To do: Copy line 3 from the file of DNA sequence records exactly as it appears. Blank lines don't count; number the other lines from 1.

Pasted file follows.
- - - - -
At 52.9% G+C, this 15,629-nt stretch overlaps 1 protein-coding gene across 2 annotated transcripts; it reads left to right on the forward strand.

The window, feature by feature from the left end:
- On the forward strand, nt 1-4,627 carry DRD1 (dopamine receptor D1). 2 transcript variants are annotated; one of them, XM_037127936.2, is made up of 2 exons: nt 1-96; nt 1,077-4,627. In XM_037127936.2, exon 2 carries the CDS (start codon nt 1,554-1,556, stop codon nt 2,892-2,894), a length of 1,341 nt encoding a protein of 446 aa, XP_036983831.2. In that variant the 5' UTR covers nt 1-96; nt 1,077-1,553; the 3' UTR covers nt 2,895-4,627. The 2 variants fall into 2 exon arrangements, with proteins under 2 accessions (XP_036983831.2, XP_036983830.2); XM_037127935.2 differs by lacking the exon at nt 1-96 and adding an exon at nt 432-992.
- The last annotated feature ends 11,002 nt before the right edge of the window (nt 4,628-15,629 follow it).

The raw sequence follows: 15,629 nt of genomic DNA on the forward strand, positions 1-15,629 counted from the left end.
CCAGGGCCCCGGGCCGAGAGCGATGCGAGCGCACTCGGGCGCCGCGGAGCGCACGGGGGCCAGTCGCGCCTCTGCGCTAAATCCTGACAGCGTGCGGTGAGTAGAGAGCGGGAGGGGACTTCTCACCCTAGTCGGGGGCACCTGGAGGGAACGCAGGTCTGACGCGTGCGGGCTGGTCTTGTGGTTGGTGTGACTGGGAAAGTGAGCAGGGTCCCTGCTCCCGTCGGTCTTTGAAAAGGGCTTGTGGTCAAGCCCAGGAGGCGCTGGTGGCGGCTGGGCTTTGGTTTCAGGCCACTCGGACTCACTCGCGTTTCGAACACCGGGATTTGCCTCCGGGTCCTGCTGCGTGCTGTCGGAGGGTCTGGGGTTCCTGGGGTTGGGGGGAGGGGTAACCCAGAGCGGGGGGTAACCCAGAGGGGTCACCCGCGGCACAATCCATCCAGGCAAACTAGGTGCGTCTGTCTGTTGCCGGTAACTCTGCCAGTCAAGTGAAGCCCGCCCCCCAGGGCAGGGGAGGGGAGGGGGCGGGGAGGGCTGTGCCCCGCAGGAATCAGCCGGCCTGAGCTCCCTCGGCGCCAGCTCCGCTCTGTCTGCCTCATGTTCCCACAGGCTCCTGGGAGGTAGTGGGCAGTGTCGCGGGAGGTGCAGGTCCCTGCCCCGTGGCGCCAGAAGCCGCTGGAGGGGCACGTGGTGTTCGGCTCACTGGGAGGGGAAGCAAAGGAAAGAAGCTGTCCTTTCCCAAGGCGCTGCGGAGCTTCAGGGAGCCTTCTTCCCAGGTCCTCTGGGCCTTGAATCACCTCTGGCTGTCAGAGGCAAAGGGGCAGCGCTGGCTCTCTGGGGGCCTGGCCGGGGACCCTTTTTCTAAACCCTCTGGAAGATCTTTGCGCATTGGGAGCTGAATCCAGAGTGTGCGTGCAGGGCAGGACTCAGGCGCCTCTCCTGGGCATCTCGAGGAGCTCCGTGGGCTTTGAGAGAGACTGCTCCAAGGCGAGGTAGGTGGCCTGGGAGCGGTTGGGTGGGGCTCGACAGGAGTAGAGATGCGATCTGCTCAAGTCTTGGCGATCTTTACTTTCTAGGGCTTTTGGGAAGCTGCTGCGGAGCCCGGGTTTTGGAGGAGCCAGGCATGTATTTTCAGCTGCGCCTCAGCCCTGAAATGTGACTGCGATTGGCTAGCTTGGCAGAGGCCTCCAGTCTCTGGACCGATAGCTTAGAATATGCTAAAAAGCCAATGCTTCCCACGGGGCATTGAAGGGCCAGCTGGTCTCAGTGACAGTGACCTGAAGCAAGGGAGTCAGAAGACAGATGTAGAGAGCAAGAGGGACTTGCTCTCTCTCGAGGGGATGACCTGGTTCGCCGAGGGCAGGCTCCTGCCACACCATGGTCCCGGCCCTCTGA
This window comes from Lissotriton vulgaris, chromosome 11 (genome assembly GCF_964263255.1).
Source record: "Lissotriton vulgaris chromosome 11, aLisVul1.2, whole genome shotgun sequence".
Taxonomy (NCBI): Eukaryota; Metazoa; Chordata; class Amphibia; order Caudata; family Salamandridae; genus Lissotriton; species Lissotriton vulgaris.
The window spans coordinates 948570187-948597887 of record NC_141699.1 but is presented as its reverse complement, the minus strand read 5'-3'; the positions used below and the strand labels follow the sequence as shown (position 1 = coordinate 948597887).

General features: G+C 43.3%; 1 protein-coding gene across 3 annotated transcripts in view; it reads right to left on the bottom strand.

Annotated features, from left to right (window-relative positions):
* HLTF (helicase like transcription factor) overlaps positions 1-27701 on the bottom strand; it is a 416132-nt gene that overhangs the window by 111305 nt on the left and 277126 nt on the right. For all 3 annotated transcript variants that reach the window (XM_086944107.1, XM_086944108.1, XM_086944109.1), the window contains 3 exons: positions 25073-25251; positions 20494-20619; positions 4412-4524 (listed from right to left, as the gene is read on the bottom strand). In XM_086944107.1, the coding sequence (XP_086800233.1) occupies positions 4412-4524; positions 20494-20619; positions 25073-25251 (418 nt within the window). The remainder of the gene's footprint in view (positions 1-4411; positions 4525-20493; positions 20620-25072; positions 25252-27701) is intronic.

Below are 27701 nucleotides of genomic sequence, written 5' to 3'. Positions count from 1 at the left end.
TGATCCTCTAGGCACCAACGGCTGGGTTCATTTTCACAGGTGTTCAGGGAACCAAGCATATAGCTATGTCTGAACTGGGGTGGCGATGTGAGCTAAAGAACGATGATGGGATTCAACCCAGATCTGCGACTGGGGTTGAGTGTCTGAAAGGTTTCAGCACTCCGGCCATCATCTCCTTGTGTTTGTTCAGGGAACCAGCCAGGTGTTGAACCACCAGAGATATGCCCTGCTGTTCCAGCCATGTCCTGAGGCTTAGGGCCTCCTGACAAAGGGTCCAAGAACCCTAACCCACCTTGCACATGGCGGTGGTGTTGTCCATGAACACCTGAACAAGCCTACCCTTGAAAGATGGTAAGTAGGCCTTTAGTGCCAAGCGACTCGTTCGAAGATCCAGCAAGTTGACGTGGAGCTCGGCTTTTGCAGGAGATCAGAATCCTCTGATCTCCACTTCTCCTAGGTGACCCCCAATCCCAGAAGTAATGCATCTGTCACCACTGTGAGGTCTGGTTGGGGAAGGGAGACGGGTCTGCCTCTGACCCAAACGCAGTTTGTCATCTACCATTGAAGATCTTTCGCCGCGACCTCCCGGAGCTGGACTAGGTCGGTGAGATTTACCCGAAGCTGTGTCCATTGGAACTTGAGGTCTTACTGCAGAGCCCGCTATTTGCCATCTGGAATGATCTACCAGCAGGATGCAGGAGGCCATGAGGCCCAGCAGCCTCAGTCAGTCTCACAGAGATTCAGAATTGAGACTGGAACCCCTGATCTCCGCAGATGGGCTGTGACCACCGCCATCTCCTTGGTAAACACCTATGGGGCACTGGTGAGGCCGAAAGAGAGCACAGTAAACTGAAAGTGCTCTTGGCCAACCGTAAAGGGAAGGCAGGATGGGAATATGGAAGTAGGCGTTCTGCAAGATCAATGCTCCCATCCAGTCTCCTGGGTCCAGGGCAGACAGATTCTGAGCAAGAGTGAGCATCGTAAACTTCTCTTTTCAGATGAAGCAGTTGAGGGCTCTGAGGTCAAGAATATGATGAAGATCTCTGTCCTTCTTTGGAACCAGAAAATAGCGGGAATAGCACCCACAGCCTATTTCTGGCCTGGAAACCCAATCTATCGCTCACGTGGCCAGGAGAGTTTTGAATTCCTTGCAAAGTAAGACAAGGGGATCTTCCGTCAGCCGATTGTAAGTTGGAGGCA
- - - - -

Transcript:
- On the forward strand, nt 1-4,627 carry DRD1 (dopamine receptor D1). 2 transcript variants are annotated; one of them, XM_037127936.2, is made up of 2 exons: nt 1-96; nt 1,077-4,627. In XM_037127936.2, exon 2 carries the CDS (start codon nt 1,554-1,556, stop codon nt 2,892-2,894), a length of 1,341 nt encoding a protein of 446 aa, XP_036983831.2. In that variant the 5' UTR covers nt 1-96; nt 1,077-1,553; the 3' UTR covers nt 2,895-4,627. The 2 variants fall into 2 exon arrangements, with proteins under 2 accessions (XP_036983831.2, XP_036983830.2); XM_037127935.2 differs by lacking the exon at nt 1-96 and adding an exon at nt 432-992.